More Info: Rapid-Onset Dystonia-Parkinsonism
Rapid-onset dystonia Parkinsonism (RDP), a hereditary form of dystonia, is characterized by the abrupt onset of slowness of movement (parkinsonism) and dystonic symptoms.
Terms used to describe rapid-onset dystonia-parkinsonism include: DRP, DYT12 dystonia
The classic features of RDP include involuntary dystonic spasms in the limbs, prominent involvement of the speech and swallowing muscles, slowness of movement, and poor balance. Onset of the combined dystonic and parkinsonian symptoms can be sudden, occurring over hours to days. Some people experience seizures. RDP often follows a fever, prolonged exposure to heat or exercise, childbirth, or emotional stress. Symptoms usually stabilize in less than four weeks, after which, it is reported, there is little progression and symptoms may improve slightly. RDP usually occurs in adolescence or young adulthood (age range 15 to 45), but onset of mild dystonia-parkinsonism has been reported in individuals up to the age of 58.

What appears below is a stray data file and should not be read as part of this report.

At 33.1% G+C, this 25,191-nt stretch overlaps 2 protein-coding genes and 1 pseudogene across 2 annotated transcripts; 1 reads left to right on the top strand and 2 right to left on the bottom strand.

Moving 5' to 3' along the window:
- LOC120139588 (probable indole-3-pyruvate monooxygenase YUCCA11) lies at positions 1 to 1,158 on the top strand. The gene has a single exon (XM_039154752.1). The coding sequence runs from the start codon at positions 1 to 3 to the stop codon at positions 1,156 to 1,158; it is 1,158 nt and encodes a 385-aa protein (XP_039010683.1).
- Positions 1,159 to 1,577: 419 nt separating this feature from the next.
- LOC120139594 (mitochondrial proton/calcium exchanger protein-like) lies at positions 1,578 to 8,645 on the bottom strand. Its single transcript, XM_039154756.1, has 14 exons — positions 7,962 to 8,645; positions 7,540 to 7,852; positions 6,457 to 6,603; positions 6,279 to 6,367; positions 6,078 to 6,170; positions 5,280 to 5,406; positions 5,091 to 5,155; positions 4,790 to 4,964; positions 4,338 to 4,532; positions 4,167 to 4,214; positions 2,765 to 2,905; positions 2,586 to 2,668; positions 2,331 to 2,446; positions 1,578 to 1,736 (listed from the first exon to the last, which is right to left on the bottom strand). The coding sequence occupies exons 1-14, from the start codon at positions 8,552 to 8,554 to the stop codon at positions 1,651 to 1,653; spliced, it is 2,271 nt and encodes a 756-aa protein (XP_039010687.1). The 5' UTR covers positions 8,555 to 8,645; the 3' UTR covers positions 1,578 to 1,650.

Several mutations in the ATP1A3 gene (also called the DYT5 gene) are associated with RDP and inherited autosomal dominantly with reduced penetrance. This means that only one parents needs to have the gene mutation for a child to inherit the disease, but not everyone who inherits the gene mutation will develop symptoms.
Diagnosis is based on neurological examination. A family history is required to distinguish the mild limb dystonia of RDP from early-onset dystonia.
Treatment options for RDP at this time is limited and must be customized to the individual's unique needs. Levodopa/carbidopa or dopamine agonists may provide some mild improvement in some affected individuals. Individuals may benefit from non-drug approaches such as physical therapy and complementary therapies such as regular relaxation practices.
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